Beijing has announced that it is going ahead with the development of a copper mine in Tibet which has the PRC’s largest copper reserves and is the only known deposit in the region with world-class potential. Copper is vital to China’s development and industrialization, but as a raw material is in very short supply.

Investors signed an agreement yesterday (6 April) to set up the Yulong Copper Industry Joint-Stock Company for tapping the copper mine located in Chunyido (Chinese: Qingnitong) village, Jomda (Ch: Jiangda) county, Chamdo, in the eastern area of traditional Tibet known as Kham. Xinhua reported yesterday that the mine has 6.5 million tonnes of proven copper reserves – according to Chinese statistics, this would represent more than one-tenth of China’s estimated total copper resources of 62.74 million tonnes (‘Mining Tibet: Mineral exploitation in Tibetan areas of the PRC’ by Jane Caple, Tibet information Network, 2002). Jin Shixun, deputy director of the Tibet Development and Reform Commission, was reported by Xinhua as saying that construction of the mine is scheduled to start at the end of September, and that the mine expected to go into operation within three years.

The exploitation of Yulong was delayed during the 1990s due to its remoteness and a weak supporting infrastructure, but local infrastructure development has been underway in the past few years. Construction of housing for mine workers was reported to have commenced in summer 2001, and construction work also began in 2001 on a major new power station on the Mekong River to enable development of the Yulong copper deposit, and a 60,000 kW capacity generating set for the mine. Financing for these infrastructure projects under China’s drive to develop the western regions, including Tibet, is generally from the state or bank loans, although foreign investment is often sought.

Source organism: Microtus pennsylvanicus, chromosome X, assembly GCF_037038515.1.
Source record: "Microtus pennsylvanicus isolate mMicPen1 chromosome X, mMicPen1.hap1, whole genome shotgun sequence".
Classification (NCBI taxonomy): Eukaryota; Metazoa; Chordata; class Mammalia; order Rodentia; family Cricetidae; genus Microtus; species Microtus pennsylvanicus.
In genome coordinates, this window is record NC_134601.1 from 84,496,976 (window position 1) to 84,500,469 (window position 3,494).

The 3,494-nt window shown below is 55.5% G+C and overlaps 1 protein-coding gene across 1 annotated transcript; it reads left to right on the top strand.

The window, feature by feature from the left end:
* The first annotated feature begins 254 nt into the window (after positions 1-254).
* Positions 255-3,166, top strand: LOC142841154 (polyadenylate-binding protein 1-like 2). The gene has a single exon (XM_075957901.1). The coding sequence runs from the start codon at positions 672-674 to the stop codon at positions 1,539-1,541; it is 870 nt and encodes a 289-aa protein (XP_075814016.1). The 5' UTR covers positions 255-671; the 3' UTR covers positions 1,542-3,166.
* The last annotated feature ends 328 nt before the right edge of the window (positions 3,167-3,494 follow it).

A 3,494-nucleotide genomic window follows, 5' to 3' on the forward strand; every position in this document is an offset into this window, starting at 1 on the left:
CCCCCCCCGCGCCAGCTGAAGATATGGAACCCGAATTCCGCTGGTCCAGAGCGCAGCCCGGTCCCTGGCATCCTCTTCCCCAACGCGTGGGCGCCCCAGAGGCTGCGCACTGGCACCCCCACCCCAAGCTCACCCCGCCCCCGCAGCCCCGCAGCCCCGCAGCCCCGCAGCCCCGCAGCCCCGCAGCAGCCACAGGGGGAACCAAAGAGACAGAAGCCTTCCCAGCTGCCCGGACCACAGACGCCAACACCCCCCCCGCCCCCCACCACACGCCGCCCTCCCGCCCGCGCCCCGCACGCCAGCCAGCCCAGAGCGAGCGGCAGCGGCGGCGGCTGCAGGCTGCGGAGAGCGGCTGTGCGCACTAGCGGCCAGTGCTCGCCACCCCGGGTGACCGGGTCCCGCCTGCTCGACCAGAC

Xinhua reports that five Chinese companies will be involved in the development of the mine, including Qinghai West Mining Co., Ltd., Tibet Mining Development Corporation and Zijin Mining Group based in Fujian Province. The involvement of five different companies from Qinghai, the Tibet Autonomous Region and Fujian is an indication of the importance of the mine; only one company from Qinghai won the initial contract.

The Yulong copper deposits attracted the interest of foreign mining companies in the mid-1990s, notably the US-based Cyprus Amax (now taken over and incorporated into the Phelps Dodge Corporation), which considered it to be the only mineral deposit in Tibet large enough to be of potential interest. Consultants from Cyprus Amax who visited the site later said that the authorities were ‘blowing hot and cold’ about the possibilities of their investment, and reliable sources in the industry reported that: “They [the Chinese authorities] like to attract foreign investment but don’t seem to take the next step, which is to approve equity and interest in a project. The security of an investment depends on the security of title, which means rights to the mine based on a contractual arrangement.”

The plans for Yulong to produce electrolytic (refined, almost pure) copper rather than copper concentrate, significantly adds to the value of the mine. A portion of the electrolytic copper will also be directly processed into copper products, further boosting the mine’s profitability. The Tibet Autonomous Region Specialist Plan 1996-2020 (an internal document obtained by Tibet Information Network) forecasts that the Yulong mine should have a life of 28 years.

Copper ore is one of the metal minerals in seriously short supply in China. China needs to increase domestic copper mine production, as mines that opened in the 1950s and 1960s are now nearing depletion. Beijing is looking to the western regions, including Tibet, to make up at least some of the shortfall through opening up known deposits that have not yet been developed.

A major proportion of the world’s commercially produced copper is used by the electrical industries in building construction, telecommunications, electronics and electronic products. Copper is particularly valuable to China as it aims to establish high-tech industry bases.